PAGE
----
otherwise have gone to 3Dfx. An initial burst of publicity soon gave
way to highly confidential discussions which settled the lawsuit away
from the public eye in August 1998.
For outsiders, 3Dfx had always been the favoured partner due to their
leadership in the PC market, moreover Sega let it be known the
decision to cancel wasn't due to either performance or cost reasons.
What may have been a factor is 3Dfx's very strength made it a
difficult partner for Sega, VideoLogic's second-place status obviously
made it the hungrier partner. Moreover, whereas 3Dfx see themselves as
creating a new gaming platform around their Voodoo hardware and Glide
software, VideoLogic were much more eager to use Microsoft's Direct3D
Whatever the reasoning behind the decision, the PowerVR decision
further dampened excitement about a machine soon to be redubbed
Katana. In January '98, UK trade newspaper CTW ran a savage onslaught
upon the new format: "When one looks at a format owner that actually
struggles to garner interest in its latest hardware announcements, you
know it''s in trouble. From Black Belt to Dural and Katana,
journalists have leapt into headline mode, but the level of
disinterest elsewhere is palpable." Commenting upon the latest
redundancies in America and Britain, Dinsey wondered whether the
company was "giving up and trying to re-invent itself as a PC
In May, Sega gave its response with the official announcement of its
new system, its specifications and that controversial name: Dreamcast.
The marketing campaign began with the announcement of the marketing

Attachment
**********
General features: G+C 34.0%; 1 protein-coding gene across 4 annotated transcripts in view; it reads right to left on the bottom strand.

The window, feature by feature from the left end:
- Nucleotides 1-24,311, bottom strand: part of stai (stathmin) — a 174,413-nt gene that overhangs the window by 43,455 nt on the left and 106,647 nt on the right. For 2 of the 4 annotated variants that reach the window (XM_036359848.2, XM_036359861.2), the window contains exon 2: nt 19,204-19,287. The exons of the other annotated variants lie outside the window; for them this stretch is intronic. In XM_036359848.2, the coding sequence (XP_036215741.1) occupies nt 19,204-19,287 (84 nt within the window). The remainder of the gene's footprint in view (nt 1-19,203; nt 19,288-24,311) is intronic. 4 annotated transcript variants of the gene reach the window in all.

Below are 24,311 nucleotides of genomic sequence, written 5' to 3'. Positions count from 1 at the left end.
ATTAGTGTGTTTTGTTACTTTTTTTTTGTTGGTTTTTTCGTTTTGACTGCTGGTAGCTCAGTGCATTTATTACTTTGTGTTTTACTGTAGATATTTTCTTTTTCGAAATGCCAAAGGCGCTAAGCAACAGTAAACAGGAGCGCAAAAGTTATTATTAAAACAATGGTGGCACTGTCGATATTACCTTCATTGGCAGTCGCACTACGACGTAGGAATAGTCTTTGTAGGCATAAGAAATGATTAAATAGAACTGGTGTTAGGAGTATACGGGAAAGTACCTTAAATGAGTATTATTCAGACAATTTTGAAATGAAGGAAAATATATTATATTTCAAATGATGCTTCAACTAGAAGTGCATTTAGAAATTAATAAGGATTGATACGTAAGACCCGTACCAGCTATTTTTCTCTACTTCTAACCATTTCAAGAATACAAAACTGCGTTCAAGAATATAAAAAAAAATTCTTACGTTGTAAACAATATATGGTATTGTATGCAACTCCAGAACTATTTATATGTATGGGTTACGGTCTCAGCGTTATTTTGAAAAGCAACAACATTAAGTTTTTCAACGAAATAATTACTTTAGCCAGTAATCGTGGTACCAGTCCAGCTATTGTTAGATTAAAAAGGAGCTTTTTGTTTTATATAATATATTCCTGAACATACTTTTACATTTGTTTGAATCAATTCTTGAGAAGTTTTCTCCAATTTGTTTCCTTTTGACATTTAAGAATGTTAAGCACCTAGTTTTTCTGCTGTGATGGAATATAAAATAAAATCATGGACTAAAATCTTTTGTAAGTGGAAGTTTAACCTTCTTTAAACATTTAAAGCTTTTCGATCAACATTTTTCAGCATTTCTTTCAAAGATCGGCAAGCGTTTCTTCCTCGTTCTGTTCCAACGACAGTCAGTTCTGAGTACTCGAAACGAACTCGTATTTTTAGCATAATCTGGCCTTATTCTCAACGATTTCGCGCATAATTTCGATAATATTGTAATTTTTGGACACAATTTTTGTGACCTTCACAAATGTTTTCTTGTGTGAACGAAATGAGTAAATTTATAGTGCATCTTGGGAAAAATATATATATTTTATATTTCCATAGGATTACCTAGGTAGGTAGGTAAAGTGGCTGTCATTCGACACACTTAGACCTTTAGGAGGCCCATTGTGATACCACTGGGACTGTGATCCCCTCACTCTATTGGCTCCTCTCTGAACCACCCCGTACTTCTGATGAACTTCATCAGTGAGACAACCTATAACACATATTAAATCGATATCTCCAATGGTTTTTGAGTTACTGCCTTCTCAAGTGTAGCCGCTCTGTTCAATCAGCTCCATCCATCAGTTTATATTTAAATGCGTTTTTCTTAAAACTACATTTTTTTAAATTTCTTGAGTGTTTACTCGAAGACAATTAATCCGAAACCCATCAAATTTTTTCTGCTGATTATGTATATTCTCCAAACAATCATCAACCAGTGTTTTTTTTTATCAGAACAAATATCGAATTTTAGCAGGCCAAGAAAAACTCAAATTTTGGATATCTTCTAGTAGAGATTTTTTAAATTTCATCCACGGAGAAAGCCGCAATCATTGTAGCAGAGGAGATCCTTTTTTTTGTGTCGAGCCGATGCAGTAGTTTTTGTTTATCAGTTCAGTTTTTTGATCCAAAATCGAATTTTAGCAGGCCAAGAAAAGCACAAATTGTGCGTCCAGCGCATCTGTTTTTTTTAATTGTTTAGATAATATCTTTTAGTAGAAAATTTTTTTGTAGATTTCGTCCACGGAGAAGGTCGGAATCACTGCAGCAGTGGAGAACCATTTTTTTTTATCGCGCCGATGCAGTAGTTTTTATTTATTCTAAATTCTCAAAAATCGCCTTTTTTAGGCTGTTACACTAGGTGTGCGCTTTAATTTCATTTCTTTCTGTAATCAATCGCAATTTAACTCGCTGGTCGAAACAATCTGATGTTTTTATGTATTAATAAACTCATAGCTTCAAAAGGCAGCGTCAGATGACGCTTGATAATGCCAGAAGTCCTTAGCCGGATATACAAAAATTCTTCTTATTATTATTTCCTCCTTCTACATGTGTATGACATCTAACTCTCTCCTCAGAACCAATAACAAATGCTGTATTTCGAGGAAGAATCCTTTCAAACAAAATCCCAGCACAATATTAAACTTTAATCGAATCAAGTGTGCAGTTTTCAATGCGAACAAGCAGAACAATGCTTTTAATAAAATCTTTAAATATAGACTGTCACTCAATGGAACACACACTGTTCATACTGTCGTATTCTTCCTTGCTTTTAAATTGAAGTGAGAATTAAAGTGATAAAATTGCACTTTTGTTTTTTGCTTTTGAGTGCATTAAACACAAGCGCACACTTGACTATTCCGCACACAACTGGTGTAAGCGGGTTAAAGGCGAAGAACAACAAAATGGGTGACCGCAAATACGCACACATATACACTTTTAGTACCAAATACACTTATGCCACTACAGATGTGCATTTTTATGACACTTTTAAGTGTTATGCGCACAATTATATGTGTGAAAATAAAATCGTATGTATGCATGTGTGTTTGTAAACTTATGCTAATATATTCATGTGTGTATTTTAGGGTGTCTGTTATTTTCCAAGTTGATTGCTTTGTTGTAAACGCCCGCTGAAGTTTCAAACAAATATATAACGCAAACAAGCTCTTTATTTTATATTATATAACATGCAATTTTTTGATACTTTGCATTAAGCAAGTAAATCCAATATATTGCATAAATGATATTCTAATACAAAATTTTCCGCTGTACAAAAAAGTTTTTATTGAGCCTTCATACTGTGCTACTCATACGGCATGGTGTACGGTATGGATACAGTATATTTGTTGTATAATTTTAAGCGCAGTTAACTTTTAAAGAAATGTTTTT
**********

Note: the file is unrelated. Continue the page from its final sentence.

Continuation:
campaign and its $100 million budget for each territory: America,
Europe and Japan. Sega boss Shoichiro Irimajiri put the cost of
hardware development at $50-80 million, software development at
$150-200 million, which with marketing added up to half a billion
The PR statements were suitably bullish: "Dreamcast is Sega's bridge
to world-wide market leadership for the 21st century" commented Sega
US VP Bernie Stolar. "I am confident that Dreamcast will become a de
facto standard for digital entertainment" claimed Sega chairman Isso
Okawa. However, it was at E3 itself that the tide really began to turn
for Sega with bravura software demos finally earning the machine
journalists' respect. Post E3 reports were full of adoration , as
impressed by the restoration of Sega's old self-confidence as the raw
processing power on show. Dreamcast's launch date was set as November
20th and this time all Sony can threaten is the announcement of new
hardware -- 1998 is Dreamcast's alone.
From E3 onwards, Sega orchestrated a careful drumbeat of
announcements, including the launch of the VMS unit on July 11th to
tie-in with the Godzilla movie and a much hyped August 22nd PR event
for Sega's old mascot in Sonic Adventure. In September, Sega ran an ad
showing MD Eiichi Yukawa being abused by members of the public who
preferred Sony -- and promising all would change with Dreamcast's
arrival. And so it is, everything now rests with the machine and its
I was devastated when SEGA decided not to use Lockheed Martin Real3D in Dreamcast.
I mean, PowerVR2 was great, but not Real3D-great. I figure Lockheed could've come up with a cost-effective next-gen GPU beyond what was in Model 3 to compete with the other consoles of its generation.